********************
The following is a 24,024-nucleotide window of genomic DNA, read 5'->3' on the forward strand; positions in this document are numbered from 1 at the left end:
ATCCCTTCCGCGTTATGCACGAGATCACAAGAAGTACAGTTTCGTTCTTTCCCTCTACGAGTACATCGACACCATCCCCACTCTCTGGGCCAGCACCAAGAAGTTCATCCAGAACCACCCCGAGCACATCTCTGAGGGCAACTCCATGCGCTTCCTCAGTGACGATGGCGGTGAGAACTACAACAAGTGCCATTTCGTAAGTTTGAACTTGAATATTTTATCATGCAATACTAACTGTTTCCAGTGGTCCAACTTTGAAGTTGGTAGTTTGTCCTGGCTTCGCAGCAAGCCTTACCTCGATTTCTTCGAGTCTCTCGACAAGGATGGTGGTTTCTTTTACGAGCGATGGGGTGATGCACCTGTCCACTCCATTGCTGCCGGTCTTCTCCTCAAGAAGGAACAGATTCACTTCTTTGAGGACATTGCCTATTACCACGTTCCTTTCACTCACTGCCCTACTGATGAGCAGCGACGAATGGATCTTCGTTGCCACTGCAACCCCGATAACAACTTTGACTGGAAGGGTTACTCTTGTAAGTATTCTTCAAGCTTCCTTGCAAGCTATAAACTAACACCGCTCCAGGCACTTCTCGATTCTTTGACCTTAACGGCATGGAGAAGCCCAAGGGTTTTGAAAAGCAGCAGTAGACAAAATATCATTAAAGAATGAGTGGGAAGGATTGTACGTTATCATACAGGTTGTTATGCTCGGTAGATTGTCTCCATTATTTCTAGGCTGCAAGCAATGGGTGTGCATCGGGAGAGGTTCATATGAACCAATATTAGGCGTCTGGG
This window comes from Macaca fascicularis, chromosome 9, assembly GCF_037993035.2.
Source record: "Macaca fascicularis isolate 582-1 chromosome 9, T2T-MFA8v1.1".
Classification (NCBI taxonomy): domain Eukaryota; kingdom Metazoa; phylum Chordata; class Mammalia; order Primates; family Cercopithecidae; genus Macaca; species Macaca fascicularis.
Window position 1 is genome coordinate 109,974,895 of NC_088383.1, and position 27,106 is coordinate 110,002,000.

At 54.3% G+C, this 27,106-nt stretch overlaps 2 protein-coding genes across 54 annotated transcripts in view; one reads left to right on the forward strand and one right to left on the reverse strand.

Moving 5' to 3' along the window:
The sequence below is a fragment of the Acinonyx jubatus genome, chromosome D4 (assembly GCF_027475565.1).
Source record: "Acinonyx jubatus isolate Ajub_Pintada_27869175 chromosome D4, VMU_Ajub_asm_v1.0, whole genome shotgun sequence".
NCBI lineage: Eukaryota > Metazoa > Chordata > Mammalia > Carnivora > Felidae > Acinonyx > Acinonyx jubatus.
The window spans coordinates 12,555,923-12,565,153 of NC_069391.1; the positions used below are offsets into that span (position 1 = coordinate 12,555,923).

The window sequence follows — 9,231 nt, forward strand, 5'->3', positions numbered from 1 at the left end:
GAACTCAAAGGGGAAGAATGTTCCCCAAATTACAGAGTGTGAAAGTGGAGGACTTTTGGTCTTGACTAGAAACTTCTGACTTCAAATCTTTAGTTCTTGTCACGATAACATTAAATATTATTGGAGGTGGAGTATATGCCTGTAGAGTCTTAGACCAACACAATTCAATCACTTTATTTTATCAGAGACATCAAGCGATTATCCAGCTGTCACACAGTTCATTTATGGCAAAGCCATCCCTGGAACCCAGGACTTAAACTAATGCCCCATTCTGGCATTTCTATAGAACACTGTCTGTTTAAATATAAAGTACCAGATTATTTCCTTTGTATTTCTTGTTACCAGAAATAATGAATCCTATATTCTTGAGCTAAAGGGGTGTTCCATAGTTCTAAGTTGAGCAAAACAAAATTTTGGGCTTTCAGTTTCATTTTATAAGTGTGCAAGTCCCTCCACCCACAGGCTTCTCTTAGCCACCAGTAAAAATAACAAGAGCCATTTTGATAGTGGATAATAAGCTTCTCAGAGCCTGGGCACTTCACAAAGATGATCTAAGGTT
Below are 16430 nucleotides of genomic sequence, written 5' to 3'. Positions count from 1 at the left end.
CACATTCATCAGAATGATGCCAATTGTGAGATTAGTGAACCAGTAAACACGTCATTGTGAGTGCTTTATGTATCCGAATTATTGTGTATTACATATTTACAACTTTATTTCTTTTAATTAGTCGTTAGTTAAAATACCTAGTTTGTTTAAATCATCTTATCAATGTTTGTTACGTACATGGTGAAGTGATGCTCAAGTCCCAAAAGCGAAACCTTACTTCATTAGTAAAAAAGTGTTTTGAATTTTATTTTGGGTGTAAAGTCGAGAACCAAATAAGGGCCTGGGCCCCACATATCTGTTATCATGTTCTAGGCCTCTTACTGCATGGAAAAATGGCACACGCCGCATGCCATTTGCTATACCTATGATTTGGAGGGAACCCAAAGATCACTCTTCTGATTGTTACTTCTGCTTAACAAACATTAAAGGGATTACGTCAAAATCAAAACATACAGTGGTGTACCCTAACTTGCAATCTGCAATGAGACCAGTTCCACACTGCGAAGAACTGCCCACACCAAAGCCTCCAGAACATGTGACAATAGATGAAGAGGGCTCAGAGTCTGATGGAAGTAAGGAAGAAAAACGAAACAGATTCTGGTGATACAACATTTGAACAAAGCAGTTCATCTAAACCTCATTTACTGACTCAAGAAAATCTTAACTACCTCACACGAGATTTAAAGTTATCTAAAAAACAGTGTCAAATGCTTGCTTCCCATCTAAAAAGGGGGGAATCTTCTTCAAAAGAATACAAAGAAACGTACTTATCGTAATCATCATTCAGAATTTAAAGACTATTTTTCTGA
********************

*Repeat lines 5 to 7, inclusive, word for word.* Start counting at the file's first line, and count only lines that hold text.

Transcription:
Classification (NCBI taxonomy): domain Eukaryota; kingdom Metazoa; phylum Chordata; class Mammalia; order Primates; family Cercopithecidae; genus Macaca; species Macaca fascicularis.
Window position 1 is genome coordinate 109,974,895 of NC_088383.1, and position 27,106 is coordinate 110,002,000.

At 54.3% G+C, this 27,106-nt stretch overlaps 2 protein-coding genes across 54 annotated transcripts in view; one reads left to right on the forward strand and one right to left on the reverse strand.